The Purpose of this Blog

Your task on this blog is to write a brief summary of what we learned in class today. Include enough detail so that someone who was ill or missed the lesson can catch up with what they missed. Over the course of the term, these 'class scribe' posts will grow to be a guide book for the course, written by students for students.

With each post ask yourself the following questions:
1) Is this good enough for our guide book?
2) Will your post enable someone who wasn't here to catch up?
3) Would a graphic/video/link help to illustrate what we have learned?


Sunday, 22 January 2012

Godiva

At the start of this lesson we looked at who we think rules the world? men or women.
The ideas we gathered were; that no gender is superior or inferior to the other. We live in a patriarchal society where men are domineering and women are trying to get a fairer chance.

We drew a world with the word 'diegesis' in the middle, meaning the world of the story or narrative. Along with this word we learnt two other words:
*homodiegetic narrator - a narrator who is also a character in the world of the story he tells. (for example, amir in the kite runner)
*heterodiegetic narratore - a narrator who is outside of the world of the story he tells. (for example, morgan freeman in shawshank redemption)

In this lesson we looked at the narrative poem, Godiva (written in 1842), who is the wife of Leofric, Earl of Mercia. Leofric was an evil man who raised the taxes but then the people in the town would be left starving, Godiva who felt sorry for them, asked her husband to lower them. He challenged her to ride around the town naked and then he would lower them. He didn't think she would go through with it but when she did she was known as a top figure of Coventry.

We noticed that Godiva was a framed narrative as it is a story within a story, it starts with a prologue with a narrative voice with retrospective phrases. Then the second part sets up the narrative for a second time with a concurrent version.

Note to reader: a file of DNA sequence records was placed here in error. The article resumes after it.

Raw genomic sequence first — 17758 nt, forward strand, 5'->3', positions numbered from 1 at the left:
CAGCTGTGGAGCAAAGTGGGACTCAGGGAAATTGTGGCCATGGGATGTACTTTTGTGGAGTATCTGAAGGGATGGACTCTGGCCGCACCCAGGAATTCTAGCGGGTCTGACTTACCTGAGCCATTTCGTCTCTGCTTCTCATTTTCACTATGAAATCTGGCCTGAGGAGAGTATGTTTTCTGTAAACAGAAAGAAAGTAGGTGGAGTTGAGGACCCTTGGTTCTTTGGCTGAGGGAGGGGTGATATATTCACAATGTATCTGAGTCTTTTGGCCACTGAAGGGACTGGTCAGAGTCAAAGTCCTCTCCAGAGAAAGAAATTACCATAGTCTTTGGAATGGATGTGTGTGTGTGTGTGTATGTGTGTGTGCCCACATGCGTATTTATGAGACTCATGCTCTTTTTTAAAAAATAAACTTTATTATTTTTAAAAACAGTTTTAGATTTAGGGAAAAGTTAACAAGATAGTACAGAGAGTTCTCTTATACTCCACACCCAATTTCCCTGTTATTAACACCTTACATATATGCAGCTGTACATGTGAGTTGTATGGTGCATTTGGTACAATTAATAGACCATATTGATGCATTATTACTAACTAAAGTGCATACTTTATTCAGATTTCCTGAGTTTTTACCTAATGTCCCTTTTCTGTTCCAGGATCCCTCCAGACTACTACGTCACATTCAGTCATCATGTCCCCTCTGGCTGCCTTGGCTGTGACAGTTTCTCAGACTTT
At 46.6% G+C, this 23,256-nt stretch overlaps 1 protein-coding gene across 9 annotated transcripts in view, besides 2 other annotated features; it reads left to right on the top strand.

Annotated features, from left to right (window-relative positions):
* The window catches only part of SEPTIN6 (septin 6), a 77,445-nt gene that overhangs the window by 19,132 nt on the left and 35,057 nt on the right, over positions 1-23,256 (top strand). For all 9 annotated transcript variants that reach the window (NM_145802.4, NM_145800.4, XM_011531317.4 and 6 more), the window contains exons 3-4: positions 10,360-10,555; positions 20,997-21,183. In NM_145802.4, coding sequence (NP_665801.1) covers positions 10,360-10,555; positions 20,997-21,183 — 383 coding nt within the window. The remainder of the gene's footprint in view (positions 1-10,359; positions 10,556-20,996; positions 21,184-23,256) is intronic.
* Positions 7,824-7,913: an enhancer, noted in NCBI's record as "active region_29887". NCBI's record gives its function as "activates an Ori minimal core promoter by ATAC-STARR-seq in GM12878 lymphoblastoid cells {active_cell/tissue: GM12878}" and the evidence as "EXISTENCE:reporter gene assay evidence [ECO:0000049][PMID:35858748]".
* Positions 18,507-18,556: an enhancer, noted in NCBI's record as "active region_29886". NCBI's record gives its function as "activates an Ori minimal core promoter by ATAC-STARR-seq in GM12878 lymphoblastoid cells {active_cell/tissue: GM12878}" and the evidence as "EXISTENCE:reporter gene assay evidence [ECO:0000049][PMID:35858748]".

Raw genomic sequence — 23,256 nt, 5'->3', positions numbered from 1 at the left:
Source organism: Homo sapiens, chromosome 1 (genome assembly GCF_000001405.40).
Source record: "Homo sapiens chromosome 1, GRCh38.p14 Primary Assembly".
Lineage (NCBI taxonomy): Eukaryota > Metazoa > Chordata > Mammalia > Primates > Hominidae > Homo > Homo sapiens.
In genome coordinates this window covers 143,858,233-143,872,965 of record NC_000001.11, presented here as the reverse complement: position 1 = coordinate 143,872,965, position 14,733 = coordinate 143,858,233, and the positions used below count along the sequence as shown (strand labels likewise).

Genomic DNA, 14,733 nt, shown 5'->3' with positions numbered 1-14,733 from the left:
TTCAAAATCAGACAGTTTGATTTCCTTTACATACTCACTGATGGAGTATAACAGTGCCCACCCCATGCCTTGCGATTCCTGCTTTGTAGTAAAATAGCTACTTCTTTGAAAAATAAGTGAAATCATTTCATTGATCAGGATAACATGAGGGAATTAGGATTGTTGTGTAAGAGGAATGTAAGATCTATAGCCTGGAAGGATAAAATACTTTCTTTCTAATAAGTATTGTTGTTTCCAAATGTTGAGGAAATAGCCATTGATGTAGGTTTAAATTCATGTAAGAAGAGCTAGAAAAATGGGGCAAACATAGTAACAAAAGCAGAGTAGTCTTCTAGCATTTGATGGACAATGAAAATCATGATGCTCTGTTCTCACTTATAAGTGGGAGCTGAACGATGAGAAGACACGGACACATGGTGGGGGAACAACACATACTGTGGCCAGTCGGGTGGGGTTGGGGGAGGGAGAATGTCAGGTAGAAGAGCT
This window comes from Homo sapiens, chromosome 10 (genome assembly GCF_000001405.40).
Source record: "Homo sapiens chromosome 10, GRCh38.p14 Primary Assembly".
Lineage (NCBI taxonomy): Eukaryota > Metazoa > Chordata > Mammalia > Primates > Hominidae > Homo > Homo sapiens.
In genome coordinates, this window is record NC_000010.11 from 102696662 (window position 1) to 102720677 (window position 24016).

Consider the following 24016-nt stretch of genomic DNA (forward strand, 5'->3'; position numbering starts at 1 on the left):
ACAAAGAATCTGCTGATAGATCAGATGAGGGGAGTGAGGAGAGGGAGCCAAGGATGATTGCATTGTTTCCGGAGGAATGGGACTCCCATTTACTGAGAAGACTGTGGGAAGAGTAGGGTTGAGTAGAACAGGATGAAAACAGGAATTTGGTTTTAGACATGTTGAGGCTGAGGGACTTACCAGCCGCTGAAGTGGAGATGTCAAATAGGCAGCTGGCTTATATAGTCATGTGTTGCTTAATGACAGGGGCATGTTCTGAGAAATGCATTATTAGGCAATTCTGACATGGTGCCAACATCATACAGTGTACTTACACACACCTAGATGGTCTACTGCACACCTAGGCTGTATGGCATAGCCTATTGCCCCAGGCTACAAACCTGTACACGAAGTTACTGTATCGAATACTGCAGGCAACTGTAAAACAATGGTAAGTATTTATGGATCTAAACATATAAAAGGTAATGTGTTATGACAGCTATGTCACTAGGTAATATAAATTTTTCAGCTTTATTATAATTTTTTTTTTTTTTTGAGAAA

*retrospective - past
*concurrent - present
The prologue; sets up the narrative, the place and the characters.
"I waited for the train of Coventry;
I hung with grooms and porters on the bridge,
To watch the three tall spires; and there I shaped
The city's ancient legend into this:"
It creates a narrative gap of mystery as it doesn't reveal a lot and ends with 'this'. We discovered that it could have been Tennyson who wrote the prologue.

Throughout the poem, Godiva is shown to be a powerful woman through the language. We determined that Godiva is different from The Lady of Shallot and Mariana. Godiva does things that she believes in and doesn't let anything get her down. Whereas, The Lady of Shallot and Mariana were victims to patriarchy and didn't seem to be strong women like Godiva. leofric is shown throughout the poem as a manipulative man who sees Godiva as his possesion.

9 comments:

  1. This is really helpful. I like how you've remembered to include the way the poem switches in tense from retrospective to concurrent, then back to retrospective.
    Jess.

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  2. This is a great blog and will help me when I annotate Godiva myself. I found the prologue very interesting and an insightful with regards to the rest of the poem.
    Sophie :)

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  3. Helpful blog, I found the end part very useful as it clearly summarises the similarities and differences between the poems we have looked at so far.
    Shazia

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  4. thanks you for reminding me of the possibility of it being Tennyson in the prologue, i hadn't annotated that on yet, i also noticed that on the return journey to the castle it said the Godiva was "clothed in chastity" as if the sacrifice she made purified her somewhat
    Ray

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  5. good blog, I like how you've included all the new literacy terms that we learnt that lesson.
    Lisa(:

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  6. This is a good blog. Its helped me remember how the poem has both retrospective and concurrent narratives in it.
    Mumtas

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  7. this is a very good blog it helped me with some part of my home work.
    eddie

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